Facebook’s changes will force you to be Customer-Centric

Facebook made me customer-centricI have to say, I’m really happy with Facebook’s recent changes. If you read my blog, you know that I’m not really a fan of Facebook. Its user interface generally sucks and Facebook keeps messing up on the privacy front. Facebook missed the boat on Lists for way too long and their Groups were an obvious Fail from the start. And I don’t really like any company that wants to own us so completely.

But I have to hand it to Facebook. I think this time they got it right—and they just might help save social media marketing.

In July, I blogged about how we are killing our customers with engagement. Too many pointless Facebook pages. Too many Likes. Too much useless content. I thought a backlash was coming. 99% of you were in agreement. Just before Facebook’s f8 conference, Brian Solis blogged the same thing, further confirming the prognosis.

Then, Facebook announced its changes. Facebook put the focus squarely on the user and made changes that will force you to do so as well.

Like is going to the back burner.  Accumulating fans and getting wall comments isn’t going to be enough.

With the new timeline and the opportunity for applications to update it, your ability to get visibility in Facebook is going to depend on your ability to add real value for your audience. It’s all about them and what they want and how you can help give them what they want.

I love it.

Facebook’s choice to implement the Timeline shows that they understand that every user is constantly aware that they are creating an image, a façade, a picture of who they are through their online interactions. For all the talk of transparency, the truth is that each of us is our own online image consultant.

What it means for you is that you will have to dig deeper and understand your customers better. In particular, you’ll need to understand the online psyche of your customers. SocialSteve has blogged about psycho-demographics and I’ve blogged about building online personas for your audience. These will now become critical tools for social media marketing.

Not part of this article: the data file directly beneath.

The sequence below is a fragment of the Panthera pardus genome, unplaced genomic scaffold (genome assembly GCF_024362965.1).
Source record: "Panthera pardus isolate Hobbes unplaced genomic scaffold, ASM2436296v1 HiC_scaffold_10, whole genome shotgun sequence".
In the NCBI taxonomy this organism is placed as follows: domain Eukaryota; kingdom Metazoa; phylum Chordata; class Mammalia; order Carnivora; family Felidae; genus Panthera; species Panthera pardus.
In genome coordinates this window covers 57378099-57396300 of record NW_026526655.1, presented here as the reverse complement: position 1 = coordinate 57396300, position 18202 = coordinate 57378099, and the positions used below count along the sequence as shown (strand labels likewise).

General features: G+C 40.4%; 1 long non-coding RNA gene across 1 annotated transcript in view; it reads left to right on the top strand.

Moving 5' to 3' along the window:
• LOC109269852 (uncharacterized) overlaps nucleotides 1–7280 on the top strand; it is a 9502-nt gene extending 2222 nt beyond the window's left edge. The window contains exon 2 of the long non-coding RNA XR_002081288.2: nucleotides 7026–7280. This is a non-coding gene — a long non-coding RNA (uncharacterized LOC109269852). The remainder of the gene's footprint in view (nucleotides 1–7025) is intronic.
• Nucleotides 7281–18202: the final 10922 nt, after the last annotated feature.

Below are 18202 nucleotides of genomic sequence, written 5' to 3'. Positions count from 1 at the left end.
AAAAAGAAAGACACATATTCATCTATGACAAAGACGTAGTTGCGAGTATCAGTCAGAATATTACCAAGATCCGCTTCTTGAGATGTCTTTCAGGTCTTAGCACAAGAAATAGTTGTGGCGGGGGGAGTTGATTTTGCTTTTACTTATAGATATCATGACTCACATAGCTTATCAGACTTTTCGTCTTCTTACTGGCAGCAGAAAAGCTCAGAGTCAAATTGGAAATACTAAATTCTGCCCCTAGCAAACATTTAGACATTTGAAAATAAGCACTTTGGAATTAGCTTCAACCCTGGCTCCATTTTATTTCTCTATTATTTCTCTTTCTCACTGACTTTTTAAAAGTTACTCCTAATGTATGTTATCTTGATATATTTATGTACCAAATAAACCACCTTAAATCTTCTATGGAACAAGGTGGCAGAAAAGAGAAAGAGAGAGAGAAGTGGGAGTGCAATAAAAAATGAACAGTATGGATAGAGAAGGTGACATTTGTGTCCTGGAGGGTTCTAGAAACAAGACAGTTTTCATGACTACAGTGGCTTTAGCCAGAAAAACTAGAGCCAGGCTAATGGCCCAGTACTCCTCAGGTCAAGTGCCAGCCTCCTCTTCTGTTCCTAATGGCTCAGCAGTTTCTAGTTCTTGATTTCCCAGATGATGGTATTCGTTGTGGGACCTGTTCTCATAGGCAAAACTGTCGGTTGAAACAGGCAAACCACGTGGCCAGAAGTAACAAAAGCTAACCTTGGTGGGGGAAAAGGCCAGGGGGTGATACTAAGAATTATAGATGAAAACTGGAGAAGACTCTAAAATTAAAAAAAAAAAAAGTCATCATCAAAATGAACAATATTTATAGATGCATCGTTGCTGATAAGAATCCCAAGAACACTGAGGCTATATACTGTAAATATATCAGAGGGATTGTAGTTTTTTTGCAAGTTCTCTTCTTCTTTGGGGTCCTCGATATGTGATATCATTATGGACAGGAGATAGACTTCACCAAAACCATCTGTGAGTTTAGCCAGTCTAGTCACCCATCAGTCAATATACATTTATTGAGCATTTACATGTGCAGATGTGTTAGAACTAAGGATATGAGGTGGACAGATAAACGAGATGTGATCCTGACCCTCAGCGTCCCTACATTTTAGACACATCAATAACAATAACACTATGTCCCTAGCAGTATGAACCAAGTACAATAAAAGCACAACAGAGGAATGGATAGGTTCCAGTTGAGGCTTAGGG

It won’t be enough to know that you want to reach 20-something women interested in the latest Fashions. You’ll need to understand the behaviors of these women–online, in particular. What image are they trying to project online? What kind of pictures of themselves do they like to upload? What messages do they want to convey to their friends?

You’re going to need to think about social media marketing in a new way, now–the way we all should have been approaching social media all along.  The key to finding the right marketing approach for Facebook is to ask yourself:

How can I help my audience project the online image they want?

Figure out what impression your customer wants to make on friends, related to your product or services, and then find a way to help them do that.

You’re an online fashion magazine trying to get more young, female subscribers. Your user wants to show her friends that she’s the most up-to-date on the latest fashions. Give her breaking fashion news that she can share with friends, with her own commentary. Include an app that sends video to her phone so she can announce the news the moment that model hits the runway. The video is hosted on your site, of course.

You’re an online discount wine distributor. Your user wants to be the wine expert among his friends. Give him an app that lets him note the wine he just drank and rate it, with a link to your site for those who want to purchase it.

Watch for my post next week, where I’ll use some recent data about consumers to give you a concrete example of How You’re Supposed to Use Facebook’s Social Actions.  (If you’re not signed up for my blog, you can subscribe here.)

From now on, it’s not about you. It’s all about the customer. And it’s all good.

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